Q: What are the dramatic terms of contrast and comparison which are used throughout this initial outburst?
(v.3) Day and night.
(v.4) Darkness and light.
(v.5) Black gloom and a cloud.
(v.6-8) Night and day.
(v.9) Twilight and breaking dawn.
(v.10) Shut and hide.
Q: How do these provide a combined yet common representation reflecting Job’s feelings to this point?
A: They mirror the fact that he is in the dark, not knowing why these things have been brought upon him. This serves as the basis for that which Job will repeatedly restate many times in his future responses recorded in the Book of Job, that the primary issue vexing him is not knowing.
Point: It will be useful to revisit this foundational opening statement throughout all of Job’s recorded statements to understand not just what Job is actually feeling, but in his responses to those who claim they know the reason, even though they are actually in the dark as much as Job.
Q: What is meant by the Hebrew term “curse”?
A: This must be understood in the context of the underlying Hebrew language because there are three difference Hebrew words in chapters 1-3 which are all translated into English as “curse”, and they are not necessarily synonymous. (These are only three of six Hebrew words in Scripture which are commonly translated into English as “curse”.)
(1:11; 2:5, 9) The Hebrew word is “barak” (Strong’s #1288) This is used in the opposite sense of “bless”.
(3:8a) The first Hebrew word is “qabab” (Strong’s #6895) This word is most often used in the Old Testament in the infamous case of Balak and Balaam, and seems to describe a manmade incantation attempting to invoke a magical formula upon a divine entity.
(3:8b) The second Hebrew word is “arar” (Strong’s #779) This is the term used in the curses God pronounced in Genesis 3:14 & 17, and describes a binding in terms of being hemmed in or restricted.
Q: Who or what in v.8 is Leviathan?
A: Like many things in Scripture which often have both a literal and a greater metaphorical or spiritual meaning depending on the context in which it is presented, a leviathan is a literal creature (many expositors believe to be a crocodile) and metaphorically a monster with a spiritually evil nature.
Q: In either case, what is the meaning of v.8 when it states, “Who are prepared to rouse Leviathan”?
A: A literal interpretation would be along the lines of those willing to risk stirring up the fury of the fierce creature, whatever Leviathan actually describes; a metaphorical interpretation in light of the first part of v.8 would be someone stirring up a great power of evil by their sorceries.
Point: It is important to note that Job is not calling on an occultic power against God, but in the context of this passage, against “the night”— that is, the origin of his conception.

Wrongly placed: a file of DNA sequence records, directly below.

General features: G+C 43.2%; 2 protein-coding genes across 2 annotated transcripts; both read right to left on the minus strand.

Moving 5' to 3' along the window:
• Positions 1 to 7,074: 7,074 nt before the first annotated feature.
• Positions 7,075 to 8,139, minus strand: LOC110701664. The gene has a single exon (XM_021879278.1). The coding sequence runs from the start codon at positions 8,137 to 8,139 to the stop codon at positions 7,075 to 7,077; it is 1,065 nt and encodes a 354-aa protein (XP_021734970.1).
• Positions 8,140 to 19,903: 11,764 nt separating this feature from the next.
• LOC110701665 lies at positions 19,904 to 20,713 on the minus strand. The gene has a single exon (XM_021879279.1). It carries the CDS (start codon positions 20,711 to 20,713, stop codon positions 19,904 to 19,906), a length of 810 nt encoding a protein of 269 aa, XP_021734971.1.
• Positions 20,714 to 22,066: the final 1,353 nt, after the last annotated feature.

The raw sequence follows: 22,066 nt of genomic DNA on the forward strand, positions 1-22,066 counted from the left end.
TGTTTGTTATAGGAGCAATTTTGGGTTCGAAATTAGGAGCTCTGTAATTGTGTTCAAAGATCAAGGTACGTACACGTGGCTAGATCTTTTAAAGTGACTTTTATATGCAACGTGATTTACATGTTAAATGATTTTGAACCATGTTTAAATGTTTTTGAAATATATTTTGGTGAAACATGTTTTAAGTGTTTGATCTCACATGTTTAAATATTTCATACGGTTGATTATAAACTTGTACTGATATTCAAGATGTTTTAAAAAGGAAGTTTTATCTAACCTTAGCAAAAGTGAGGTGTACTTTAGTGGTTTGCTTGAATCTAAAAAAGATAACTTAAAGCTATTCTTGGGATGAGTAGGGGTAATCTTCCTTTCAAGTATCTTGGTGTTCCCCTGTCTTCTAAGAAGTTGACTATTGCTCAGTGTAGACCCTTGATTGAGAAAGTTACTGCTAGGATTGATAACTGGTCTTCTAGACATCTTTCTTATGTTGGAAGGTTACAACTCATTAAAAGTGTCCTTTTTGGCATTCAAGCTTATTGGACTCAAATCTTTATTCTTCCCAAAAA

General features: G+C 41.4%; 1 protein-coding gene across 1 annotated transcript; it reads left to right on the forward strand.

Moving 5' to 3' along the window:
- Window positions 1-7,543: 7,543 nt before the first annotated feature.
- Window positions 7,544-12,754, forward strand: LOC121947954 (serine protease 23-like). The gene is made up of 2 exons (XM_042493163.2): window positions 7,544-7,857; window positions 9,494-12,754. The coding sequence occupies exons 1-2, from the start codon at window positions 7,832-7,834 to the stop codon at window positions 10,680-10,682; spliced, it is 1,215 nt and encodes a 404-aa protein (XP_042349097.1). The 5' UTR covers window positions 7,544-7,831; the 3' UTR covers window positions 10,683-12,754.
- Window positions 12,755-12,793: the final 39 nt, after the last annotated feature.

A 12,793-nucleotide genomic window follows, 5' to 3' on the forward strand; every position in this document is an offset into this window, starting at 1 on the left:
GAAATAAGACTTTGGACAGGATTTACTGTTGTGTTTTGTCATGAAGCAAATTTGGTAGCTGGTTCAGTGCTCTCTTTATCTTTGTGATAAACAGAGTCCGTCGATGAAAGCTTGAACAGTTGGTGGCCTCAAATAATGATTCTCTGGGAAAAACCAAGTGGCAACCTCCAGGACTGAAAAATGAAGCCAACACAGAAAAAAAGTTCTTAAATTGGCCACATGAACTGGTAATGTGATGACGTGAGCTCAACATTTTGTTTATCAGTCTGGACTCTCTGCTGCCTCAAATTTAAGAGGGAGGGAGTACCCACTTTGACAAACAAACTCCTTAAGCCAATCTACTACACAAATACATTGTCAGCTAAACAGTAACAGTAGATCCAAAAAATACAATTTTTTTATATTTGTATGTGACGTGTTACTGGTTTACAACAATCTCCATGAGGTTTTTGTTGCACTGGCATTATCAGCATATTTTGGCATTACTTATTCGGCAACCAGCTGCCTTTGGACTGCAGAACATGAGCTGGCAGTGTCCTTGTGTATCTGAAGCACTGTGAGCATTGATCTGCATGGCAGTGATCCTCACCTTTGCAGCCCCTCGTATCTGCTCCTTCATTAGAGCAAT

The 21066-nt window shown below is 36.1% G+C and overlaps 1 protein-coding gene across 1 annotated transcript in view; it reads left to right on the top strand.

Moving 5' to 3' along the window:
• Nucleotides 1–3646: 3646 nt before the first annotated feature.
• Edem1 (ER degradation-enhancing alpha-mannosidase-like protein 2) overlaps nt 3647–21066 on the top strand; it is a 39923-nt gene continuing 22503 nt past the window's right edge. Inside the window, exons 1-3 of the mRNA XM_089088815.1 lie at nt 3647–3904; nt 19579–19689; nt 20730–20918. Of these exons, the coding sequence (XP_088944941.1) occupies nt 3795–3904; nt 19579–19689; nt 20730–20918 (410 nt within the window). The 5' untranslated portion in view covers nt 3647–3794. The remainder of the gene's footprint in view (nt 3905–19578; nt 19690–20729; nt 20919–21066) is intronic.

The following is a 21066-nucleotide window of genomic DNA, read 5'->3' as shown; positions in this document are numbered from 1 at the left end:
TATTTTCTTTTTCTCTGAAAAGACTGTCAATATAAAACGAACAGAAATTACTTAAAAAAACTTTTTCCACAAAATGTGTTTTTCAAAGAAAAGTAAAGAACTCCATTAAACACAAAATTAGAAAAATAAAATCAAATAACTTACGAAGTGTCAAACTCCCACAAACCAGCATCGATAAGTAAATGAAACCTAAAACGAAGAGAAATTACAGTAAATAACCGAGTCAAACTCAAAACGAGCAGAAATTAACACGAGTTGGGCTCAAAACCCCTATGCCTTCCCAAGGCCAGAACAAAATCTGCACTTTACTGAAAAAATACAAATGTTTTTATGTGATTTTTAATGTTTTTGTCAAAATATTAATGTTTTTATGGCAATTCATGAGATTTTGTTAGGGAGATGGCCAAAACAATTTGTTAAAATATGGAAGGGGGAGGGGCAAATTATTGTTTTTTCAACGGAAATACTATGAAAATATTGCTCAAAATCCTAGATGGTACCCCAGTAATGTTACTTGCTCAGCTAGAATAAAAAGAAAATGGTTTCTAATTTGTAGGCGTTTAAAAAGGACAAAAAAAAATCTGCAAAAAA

Q: How is v.9 actually a poetic parallel to how Job views his own current condition?
A: The call for celestial darkness parallels his own darkness where understanding of the reasons for what is taking place has been withheld.
Q: How does v.10 identify Job’s chief issue at the heart of this longer poetic passage?
A: His having to experience this “trouble”, this intense trial.
Q: Does he blame God for this trial?
A: No, in the context of the passage, especially in v.6-9, Job lays the blame on the night, on what are essentially earthly circumstances. Job’s complaint for what he is going through does not include any direct statements attributing anything to God.
Application: Rather than curse God, as Satan predicted and Job’s wife advocated, Job deflects it to curse the day of his birth.
Read verses 11-19
Q: Although this section connects with the last one by opening with a reference to his birth, how is the tone or underlying meaning actually different?
A: Whereas Job previously cursed the day of his birth, he is now speaking of his suffering in the form of a lament. This is expressed in the opening rhetorical questions, “Why?”
Q: What is Job speaking of in v.13-19 in contrast to the opening section?
A: Whereas he previously focused on the troubles in this life, here he contrasts it to the peace of the grave, a place not consumed with the activities of earthly life.
Q: Who are the various personalities referenced by Job?
A: Kings, counselors, princes, infants, prisoners, taskmasters, the small, the great, the free, the master.
Q: What do these all have in common?
A: Regardless of their position in life, they all come to the same end, what is expressed in v.13 by the list of complimentary terms, “lain down and been quiet”, “slept” and “at rest”. This is reinforced in v.17 by the comparison of “cease from raging” and “at rest”.